If you are at all interested in cloud computing you would have by now no doubt heard that this has been a dark day in the world of Cloud Computing today. Something has gone terribly wrong in the networking in the Amazon US-East-1 region. That caused storage subsystems to go on the fritz and the rest as they say is history. Some of the very prominent web properties have been down and the volume of chatter on the subject has been deafening. I had to turn the sound on my TweetDeck off a I could no longer stand to hear the constant beeping generated by the tweet arrivals.
What I am about to say will surely prompt our friends in Amazon Web Services to get their pitch forks out. I think this event is going to turn out to be a blessing for Cloud Computing. Here is why.
First of all, what this failure did is highlighted just how many companies out there use the cloud. We always knew about the big players but this outage affected even Microsoft who use Amazon EC2 servers to run some promotional activities on Facebook. So, while profanities are flying in the cyberspace from the cloud diehard crowd who have been affected by this outage, people on the sidelines may get a much better appreciation of just how pervasive the cloud has become.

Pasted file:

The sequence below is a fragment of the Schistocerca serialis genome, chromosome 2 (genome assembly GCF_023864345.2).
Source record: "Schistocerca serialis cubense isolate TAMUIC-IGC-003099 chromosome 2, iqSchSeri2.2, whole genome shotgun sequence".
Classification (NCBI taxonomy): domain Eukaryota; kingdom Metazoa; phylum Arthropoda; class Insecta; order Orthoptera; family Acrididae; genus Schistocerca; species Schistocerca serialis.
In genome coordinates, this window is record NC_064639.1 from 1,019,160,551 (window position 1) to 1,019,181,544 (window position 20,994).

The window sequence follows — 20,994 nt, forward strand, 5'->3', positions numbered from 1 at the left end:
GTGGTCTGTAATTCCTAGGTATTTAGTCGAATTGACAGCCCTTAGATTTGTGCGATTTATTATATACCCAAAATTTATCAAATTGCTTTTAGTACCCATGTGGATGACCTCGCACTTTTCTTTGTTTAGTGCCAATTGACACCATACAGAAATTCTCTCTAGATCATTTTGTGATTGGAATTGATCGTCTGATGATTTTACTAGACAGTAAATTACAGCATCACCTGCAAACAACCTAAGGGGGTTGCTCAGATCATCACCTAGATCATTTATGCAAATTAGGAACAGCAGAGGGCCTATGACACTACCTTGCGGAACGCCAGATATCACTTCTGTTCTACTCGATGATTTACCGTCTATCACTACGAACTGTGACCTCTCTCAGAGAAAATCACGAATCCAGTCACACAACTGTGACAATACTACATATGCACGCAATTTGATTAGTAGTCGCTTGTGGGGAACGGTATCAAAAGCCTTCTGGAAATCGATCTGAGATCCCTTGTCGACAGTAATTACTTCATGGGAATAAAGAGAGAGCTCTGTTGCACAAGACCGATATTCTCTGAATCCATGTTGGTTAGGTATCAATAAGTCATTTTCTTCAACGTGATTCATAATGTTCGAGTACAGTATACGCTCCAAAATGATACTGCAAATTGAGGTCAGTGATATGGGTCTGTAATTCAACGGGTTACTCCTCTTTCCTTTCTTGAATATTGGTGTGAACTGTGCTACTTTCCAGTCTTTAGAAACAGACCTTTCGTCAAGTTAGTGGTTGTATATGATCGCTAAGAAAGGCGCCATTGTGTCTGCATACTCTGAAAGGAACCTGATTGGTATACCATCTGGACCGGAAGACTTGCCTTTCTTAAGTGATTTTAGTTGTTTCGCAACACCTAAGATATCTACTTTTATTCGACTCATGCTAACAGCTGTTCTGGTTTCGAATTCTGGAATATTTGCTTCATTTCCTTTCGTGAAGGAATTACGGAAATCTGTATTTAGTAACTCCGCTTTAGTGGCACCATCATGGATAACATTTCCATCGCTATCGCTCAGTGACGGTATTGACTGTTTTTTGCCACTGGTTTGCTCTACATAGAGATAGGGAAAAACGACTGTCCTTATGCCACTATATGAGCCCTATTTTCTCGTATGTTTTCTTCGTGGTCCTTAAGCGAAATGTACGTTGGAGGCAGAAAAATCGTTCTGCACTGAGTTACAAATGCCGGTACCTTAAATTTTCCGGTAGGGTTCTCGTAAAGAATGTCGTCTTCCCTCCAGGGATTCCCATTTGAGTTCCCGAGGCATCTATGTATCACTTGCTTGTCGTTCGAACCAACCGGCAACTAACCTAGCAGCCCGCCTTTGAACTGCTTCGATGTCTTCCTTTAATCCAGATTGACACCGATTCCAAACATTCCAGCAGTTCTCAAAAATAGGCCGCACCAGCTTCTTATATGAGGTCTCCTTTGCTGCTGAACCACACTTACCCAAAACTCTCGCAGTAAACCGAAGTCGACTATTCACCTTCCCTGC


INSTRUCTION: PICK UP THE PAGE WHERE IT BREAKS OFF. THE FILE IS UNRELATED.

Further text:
Second, while many of us who are affected my blame Amazon for having an outage, I think we need to look at our practices as well. There is one thing that is certain and that is that no matter how well a data center is put together, it will suffer an outage at some point in time. That is why it is important to design for such an eventuality. And large scale cloud operators let us do exactly that. IBM Cloud maintains data centers in various geographies. Amazon has multiple availability zones implemented as independent compute resource pools (data centers?) in multiple regions around the world. For those who want to design for business continuity, the tools are there. We run a site called DB2University.com and it is located in the US-East region. However, our DB2 database servers are configured for high availability (this feature is called High Availability Disaster Recovery) with two servers in two different availability zones. If there was an outage in one zone, the standby server in another zone will take on the workload and will continue humming along. Even with this configuration we may not have survived the outage today as it affected multiple availability zones. So, we will have to consider going cross-region. This is a viable option for us as DB2 HADR has asynchronous mode that works quite well across great distances. We should be able to go between US-East and US-West zones or even across the Atlantic to EU-Ireland or AP-Singapore.
We are not keeping any of this to ourselves. We have published an easy to use RightScale macro that lets anyone build a highly available cluster of DB2 database servers and allows you to place the two nodes in to different availability zones and with just a bit more manual configuration you should be able to go across regions. Give it a try. Maybe next time there is an outage, and we all know there is going to be one, your application will stay up just like DB2University.com did.